Back in 2010, I, along with my friend Alex Knepper, wrote about the prospective rise of the Alternative Right movement – a political organization of well dressed and well presented white supremacist who bring all of the hate, free of swastikas, shaved heads or all the usual turn offs of that ideology.
Alex’s article is up still at Frum Forum, a website of former Bush advisor David Frum. As one friend told me, I not only was right but more right than I thought I’d be about all of this. The world is changing very fast and it would take a profound change in human nature for the response to that change not to include a bit of reaction.
It’s much worse that I thought it would ever be. The forthcoming nominee of the Republican party blatantly flirts with white nationalists on his Twitter account, retweeting their material with abandon and refusing to condemn when pressed on it. Jesse Hughes, the lead …

"Proud Boys" and the Alt Right in the Bay Area

Now that NBC News picked up the Proud Boys story, here is something I wrote for a local Bay Area newspaper about them earlier in the fall. The newspaper was hesitant to write about the subject, as seems to happen when I want to write about the Alt Right. I interviewed Paul Bazille, a member of the Proud Boys group and everything. If the headline on the story seems different than this link, that's because I've changed it from what the newspaper wanted to one more appropriate for the story. Writing about this is frustrating - I'm torn between wanting to accurately portray the source, who put trust in me, and not wanting to seem sympathetic to the Alt Right, which I am certainly not. What that frustration turns in to is just not writing about it at all. The picture I took is from an anti-Alt Right protest in Berkeley.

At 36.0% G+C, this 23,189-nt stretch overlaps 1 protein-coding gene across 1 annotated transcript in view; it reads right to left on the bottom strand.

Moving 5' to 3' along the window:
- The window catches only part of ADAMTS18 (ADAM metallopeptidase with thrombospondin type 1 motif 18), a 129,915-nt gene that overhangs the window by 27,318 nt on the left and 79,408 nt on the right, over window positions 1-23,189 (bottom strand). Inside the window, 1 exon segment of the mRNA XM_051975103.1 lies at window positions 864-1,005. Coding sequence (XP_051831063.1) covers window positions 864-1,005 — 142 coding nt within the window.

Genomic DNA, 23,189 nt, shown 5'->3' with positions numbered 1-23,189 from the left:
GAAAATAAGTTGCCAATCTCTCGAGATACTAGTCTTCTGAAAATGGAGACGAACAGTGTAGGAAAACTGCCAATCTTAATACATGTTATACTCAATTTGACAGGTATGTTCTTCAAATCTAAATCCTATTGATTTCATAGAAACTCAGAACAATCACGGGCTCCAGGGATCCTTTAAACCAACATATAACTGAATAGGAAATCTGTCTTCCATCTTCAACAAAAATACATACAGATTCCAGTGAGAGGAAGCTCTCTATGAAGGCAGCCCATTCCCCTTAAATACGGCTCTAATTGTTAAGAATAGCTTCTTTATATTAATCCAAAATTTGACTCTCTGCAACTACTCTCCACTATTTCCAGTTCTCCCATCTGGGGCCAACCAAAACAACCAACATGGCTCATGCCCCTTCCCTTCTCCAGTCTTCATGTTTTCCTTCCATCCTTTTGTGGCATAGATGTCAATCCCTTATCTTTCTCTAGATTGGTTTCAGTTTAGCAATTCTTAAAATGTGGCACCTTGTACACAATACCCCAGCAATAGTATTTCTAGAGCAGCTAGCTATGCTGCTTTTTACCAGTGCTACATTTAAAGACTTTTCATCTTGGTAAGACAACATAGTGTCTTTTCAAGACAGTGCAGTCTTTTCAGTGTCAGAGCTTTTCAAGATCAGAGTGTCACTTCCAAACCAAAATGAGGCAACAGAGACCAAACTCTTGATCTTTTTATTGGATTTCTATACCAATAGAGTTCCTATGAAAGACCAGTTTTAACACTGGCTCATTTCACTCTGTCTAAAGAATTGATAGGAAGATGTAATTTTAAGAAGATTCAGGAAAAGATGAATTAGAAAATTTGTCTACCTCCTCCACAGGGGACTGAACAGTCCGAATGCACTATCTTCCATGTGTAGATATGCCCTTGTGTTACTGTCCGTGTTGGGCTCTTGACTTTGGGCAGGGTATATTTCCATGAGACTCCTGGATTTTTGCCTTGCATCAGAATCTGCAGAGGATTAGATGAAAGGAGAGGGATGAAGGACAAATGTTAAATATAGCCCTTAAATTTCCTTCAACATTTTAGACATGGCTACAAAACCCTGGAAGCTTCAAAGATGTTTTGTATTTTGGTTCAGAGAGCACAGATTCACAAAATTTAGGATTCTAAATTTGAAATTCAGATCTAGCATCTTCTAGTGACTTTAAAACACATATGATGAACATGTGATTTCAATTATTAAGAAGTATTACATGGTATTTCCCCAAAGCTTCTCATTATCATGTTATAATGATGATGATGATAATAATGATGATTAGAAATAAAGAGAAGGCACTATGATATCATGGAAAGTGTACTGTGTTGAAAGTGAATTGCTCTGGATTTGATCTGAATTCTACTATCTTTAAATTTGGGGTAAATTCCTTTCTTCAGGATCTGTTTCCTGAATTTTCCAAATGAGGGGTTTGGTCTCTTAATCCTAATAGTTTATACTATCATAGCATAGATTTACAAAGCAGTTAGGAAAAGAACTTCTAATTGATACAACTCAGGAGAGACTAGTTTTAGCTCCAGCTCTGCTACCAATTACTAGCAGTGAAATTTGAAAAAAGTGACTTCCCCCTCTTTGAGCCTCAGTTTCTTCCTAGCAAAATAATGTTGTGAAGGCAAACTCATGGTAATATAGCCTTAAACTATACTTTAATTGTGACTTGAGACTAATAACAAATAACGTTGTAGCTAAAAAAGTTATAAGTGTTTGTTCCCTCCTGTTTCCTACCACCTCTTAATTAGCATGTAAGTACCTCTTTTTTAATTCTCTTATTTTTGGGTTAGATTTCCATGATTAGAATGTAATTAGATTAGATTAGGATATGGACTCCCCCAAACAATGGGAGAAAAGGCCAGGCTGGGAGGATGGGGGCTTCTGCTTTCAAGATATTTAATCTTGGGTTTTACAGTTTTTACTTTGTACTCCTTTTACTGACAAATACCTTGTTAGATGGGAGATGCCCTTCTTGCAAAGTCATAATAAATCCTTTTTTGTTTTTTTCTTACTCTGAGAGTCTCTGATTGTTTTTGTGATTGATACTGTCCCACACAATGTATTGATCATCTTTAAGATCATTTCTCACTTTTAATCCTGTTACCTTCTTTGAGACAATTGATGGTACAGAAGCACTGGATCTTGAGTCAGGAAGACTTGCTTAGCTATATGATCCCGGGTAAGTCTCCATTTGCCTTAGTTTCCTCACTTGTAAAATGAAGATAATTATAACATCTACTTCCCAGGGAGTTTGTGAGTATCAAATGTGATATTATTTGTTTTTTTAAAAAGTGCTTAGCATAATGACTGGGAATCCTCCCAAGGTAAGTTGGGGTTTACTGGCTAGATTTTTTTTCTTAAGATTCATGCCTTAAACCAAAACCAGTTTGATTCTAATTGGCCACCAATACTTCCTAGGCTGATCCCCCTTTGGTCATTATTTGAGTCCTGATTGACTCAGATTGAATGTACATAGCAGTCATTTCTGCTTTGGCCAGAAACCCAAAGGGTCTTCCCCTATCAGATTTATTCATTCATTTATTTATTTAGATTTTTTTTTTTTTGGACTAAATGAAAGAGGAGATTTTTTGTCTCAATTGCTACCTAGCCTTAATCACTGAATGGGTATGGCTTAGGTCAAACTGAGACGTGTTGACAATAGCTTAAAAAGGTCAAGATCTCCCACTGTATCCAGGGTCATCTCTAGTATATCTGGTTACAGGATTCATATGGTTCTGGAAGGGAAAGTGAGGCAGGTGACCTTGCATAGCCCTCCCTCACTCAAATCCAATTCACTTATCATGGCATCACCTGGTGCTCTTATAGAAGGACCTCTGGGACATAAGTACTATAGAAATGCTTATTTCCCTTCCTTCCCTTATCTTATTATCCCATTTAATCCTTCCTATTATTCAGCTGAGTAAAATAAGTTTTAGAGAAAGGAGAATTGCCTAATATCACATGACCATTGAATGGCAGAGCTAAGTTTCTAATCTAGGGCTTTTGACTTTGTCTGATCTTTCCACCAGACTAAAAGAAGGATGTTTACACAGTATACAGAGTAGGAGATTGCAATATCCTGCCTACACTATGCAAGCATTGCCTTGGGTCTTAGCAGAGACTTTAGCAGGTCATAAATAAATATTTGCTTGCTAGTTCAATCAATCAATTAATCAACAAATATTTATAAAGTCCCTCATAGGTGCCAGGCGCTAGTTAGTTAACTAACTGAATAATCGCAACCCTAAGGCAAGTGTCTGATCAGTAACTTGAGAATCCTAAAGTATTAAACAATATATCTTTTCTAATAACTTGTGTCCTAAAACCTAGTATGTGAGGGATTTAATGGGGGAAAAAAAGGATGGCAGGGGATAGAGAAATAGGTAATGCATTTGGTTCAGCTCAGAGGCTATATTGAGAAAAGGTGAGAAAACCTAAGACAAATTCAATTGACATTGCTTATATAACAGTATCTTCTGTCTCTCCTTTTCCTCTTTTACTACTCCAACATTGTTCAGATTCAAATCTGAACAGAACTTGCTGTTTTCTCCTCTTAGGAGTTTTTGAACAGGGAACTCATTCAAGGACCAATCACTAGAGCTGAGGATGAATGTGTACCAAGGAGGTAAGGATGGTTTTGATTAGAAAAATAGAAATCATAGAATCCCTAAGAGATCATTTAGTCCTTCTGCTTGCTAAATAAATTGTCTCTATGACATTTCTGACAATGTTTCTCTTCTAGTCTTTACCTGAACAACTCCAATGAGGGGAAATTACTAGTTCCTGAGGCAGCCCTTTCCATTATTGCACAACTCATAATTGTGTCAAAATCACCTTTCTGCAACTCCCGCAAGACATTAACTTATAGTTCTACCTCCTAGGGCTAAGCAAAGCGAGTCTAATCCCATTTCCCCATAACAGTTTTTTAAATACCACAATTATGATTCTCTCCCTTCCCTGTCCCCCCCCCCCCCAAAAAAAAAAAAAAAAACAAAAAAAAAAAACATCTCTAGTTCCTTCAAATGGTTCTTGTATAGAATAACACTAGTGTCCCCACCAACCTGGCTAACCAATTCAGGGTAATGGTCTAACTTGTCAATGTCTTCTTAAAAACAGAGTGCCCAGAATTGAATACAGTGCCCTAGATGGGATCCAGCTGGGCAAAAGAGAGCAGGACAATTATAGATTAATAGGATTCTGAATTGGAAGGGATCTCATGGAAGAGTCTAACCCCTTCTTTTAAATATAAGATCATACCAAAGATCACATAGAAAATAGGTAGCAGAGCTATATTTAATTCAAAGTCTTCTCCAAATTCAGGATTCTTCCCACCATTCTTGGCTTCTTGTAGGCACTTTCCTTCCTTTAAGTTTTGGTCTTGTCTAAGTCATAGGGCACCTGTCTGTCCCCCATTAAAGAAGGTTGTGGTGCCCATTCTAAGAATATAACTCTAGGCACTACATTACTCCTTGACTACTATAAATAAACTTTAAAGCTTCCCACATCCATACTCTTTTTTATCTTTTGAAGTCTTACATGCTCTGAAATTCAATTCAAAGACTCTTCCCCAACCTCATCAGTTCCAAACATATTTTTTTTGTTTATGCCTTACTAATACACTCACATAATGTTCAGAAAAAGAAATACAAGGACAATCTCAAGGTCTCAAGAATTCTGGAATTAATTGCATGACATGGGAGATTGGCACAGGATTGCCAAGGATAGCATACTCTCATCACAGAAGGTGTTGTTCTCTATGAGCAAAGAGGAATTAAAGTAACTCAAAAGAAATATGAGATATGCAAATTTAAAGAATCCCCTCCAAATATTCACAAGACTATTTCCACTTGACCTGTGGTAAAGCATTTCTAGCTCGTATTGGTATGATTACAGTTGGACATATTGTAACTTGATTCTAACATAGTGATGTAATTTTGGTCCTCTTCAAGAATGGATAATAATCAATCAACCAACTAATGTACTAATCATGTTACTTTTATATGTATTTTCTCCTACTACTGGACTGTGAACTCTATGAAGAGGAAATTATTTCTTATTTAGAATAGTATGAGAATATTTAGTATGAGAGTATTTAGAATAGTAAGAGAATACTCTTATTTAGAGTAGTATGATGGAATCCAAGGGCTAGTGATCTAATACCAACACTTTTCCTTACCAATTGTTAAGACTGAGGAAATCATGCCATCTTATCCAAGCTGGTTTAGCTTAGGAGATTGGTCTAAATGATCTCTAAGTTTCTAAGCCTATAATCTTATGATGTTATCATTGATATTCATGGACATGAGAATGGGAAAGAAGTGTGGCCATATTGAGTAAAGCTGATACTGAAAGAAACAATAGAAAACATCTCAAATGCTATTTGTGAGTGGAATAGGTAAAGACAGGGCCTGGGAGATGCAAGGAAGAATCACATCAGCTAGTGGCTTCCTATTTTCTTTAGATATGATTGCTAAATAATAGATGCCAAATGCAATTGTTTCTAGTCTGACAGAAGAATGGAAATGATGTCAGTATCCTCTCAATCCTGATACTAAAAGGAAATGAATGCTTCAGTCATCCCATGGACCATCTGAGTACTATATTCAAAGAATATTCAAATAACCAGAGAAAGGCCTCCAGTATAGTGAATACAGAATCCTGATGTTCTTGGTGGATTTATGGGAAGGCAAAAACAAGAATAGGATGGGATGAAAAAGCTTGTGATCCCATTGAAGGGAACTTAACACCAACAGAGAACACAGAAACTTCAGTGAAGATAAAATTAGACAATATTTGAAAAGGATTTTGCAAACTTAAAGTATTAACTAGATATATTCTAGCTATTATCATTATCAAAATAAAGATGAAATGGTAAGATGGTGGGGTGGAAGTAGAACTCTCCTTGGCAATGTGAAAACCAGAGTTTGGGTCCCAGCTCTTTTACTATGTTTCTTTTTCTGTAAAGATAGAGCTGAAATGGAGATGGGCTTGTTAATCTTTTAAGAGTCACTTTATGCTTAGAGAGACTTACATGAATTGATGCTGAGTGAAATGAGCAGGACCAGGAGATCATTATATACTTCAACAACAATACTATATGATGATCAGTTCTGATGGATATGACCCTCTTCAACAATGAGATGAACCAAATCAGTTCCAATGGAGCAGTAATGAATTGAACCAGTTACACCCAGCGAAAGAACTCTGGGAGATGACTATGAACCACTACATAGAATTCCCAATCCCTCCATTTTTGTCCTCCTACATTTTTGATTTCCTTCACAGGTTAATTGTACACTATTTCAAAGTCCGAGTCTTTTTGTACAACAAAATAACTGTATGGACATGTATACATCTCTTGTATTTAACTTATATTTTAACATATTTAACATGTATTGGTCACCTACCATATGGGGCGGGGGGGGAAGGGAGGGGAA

Could a replay of Charlottesville occur here? The Bay Area has many of its own icons of a racist past that may be ripe for removal. UC Berkeley’s Barrows Hall, …

RST on Facebook

About Radical Second Things

Michael Orion is a blogger, writer, artist and photographer based in the Bay Area. Besides his maintenance and promotion of Radical Second Things, he contributes to the San Francisco newspaper SF Western Edition, where he writes about local non-profit organizations.

Mark Cappetta is a practicing Catholic and active LGBT activist. He has been instrumental in keeping Radical Second Things and updates the Facebook account almost daily.

Eva Gnostiquette is an artist, programmer, "future scientist," bi-trans girl and graphic designer. She voluntarily helped to create the first print issue Radical Second Things and designed our beautiful banners. Thanks so much, Eva!

Jordan Denato is a professional artist based out of Iowa. He took the initiative to illustrate both Jennifer Reimer's story and Michael Orion's Oscar Romero work. He has his own art studio, Tar and Feather Studios, and is a critical part of Radical Second Things.

Radical Second Things is a liberation theology themed blog that has clear cut goals - we see the structural decline of the United States and much of the west and hope to present alternatives that will offer "a preferential option for the poor" as more become vulnerable.

© 2017 Radical Second Things